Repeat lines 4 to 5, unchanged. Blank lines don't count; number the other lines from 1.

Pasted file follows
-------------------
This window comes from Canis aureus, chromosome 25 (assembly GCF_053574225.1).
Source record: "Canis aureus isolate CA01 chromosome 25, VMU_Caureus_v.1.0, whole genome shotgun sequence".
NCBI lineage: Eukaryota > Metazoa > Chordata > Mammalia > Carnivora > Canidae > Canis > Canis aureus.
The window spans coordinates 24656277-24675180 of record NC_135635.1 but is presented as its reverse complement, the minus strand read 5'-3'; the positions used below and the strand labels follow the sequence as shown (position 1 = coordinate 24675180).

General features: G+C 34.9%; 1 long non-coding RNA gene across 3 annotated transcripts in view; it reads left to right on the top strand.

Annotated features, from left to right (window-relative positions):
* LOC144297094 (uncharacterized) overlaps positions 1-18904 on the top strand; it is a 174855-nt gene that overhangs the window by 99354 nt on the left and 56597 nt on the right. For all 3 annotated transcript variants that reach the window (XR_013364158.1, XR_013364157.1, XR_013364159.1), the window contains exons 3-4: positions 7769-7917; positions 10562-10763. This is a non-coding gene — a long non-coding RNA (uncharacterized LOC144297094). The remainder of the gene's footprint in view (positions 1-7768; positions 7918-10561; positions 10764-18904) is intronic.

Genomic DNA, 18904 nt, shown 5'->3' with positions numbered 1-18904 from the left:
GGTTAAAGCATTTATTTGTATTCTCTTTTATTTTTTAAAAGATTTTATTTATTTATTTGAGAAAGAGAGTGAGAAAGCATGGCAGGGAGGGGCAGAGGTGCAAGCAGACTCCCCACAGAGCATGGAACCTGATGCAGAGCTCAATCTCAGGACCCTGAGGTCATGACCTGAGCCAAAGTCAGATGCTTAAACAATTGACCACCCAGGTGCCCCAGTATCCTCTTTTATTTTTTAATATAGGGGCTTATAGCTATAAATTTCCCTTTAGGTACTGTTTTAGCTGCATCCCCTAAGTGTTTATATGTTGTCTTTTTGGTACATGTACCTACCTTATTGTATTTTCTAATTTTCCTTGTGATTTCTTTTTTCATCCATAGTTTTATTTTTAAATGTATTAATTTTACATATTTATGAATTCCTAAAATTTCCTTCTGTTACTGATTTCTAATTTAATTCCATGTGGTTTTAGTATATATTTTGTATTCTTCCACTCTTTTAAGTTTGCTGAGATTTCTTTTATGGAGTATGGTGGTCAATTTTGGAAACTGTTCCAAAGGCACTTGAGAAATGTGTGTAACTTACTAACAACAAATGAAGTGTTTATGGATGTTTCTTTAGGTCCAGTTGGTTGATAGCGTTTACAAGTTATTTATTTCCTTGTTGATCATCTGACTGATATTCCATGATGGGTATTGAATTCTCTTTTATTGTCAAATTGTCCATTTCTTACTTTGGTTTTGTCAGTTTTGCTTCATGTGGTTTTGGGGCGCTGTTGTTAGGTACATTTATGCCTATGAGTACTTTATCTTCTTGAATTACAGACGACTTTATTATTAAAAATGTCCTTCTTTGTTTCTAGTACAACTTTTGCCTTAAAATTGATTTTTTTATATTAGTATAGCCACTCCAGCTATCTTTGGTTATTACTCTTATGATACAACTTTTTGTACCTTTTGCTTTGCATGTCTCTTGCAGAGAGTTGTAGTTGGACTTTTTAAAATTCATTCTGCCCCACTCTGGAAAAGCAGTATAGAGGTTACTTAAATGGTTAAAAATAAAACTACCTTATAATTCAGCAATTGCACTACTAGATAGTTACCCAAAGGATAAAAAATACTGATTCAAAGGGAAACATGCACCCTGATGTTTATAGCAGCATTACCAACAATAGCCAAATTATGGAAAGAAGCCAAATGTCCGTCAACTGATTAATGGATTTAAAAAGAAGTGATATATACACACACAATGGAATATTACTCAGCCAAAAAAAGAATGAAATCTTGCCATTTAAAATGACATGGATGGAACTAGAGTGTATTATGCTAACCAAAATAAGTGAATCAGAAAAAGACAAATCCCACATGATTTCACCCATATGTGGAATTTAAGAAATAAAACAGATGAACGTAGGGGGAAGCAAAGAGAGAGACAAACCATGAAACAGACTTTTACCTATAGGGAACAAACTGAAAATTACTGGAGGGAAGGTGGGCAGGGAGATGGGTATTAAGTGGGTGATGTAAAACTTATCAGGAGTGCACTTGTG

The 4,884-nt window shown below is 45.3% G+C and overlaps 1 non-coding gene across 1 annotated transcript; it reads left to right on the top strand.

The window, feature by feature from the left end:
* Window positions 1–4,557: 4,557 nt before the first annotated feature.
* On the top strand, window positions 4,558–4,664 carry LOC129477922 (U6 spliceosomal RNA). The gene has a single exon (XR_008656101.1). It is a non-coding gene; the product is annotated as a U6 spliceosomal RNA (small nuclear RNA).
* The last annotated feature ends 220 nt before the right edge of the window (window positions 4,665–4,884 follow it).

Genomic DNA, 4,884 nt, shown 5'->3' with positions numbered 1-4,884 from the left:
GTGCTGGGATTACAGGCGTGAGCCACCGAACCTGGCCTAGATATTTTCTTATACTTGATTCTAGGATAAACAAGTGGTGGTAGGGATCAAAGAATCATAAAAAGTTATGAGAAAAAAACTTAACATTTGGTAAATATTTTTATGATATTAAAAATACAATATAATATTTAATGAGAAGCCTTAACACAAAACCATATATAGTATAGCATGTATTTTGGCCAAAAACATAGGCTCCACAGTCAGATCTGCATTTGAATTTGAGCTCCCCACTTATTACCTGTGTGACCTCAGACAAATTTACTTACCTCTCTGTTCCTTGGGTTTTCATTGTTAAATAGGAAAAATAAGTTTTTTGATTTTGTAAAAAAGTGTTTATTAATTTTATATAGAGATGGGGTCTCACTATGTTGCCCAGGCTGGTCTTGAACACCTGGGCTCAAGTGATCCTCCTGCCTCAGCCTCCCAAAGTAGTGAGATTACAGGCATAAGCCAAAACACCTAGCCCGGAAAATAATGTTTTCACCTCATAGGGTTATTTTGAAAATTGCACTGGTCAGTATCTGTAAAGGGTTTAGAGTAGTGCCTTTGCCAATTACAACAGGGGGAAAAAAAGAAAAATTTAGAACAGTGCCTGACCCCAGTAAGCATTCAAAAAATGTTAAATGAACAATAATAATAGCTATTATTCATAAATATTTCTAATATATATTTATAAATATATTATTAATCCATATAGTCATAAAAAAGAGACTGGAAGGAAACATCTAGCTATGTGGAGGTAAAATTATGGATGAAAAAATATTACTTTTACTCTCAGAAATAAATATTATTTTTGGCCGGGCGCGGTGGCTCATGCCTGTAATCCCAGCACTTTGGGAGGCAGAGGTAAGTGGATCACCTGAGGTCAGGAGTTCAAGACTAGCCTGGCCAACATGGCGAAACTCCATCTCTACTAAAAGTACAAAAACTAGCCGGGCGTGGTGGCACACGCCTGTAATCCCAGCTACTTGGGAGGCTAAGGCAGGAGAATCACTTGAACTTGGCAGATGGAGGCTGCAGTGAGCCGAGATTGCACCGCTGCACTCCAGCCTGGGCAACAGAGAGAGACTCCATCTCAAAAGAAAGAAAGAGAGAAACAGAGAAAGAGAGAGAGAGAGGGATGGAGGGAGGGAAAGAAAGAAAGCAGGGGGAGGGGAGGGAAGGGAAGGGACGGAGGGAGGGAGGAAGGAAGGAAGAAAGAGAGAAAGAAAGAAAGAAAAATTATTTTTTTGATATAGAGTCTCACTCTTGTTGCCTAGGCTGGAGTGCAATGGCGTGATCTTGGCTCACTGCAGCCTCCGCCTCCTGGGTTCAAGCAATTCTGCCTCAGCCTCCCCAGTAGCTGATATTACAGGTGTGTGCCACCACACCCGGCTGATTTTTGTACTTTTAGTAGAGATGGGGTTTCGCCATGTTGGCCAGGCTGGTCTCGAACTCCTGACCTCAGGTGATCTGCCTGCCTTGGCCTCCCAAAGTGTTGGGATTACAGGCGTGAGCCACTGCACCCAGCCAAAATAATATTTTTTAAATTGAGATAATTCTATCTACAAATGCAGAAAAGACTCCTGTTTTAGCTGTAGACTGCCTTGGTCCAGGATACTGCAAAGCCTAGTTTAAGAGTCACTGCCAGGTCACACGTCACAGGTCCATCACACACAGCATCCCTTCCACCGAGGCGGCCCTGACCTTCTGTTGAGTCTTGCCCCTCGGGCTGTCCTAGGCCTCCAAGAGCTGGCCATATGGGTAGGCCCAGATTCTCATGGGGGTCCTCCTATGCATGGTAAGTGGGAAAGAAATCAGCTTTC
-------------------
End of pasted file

The window spans coordinates 24656277-24675180 of record NC_135635.1 but is presented as its reverse complement, the minus strand read 5'-3'; the positions used below and the strand labels follow the sequence as shown (position 1 = coordinate 24675180).

General features: G+C 34.9%; 1 long non-coding RNA gene across 3 annotated transcripts in view; it reads left to right on the top strand.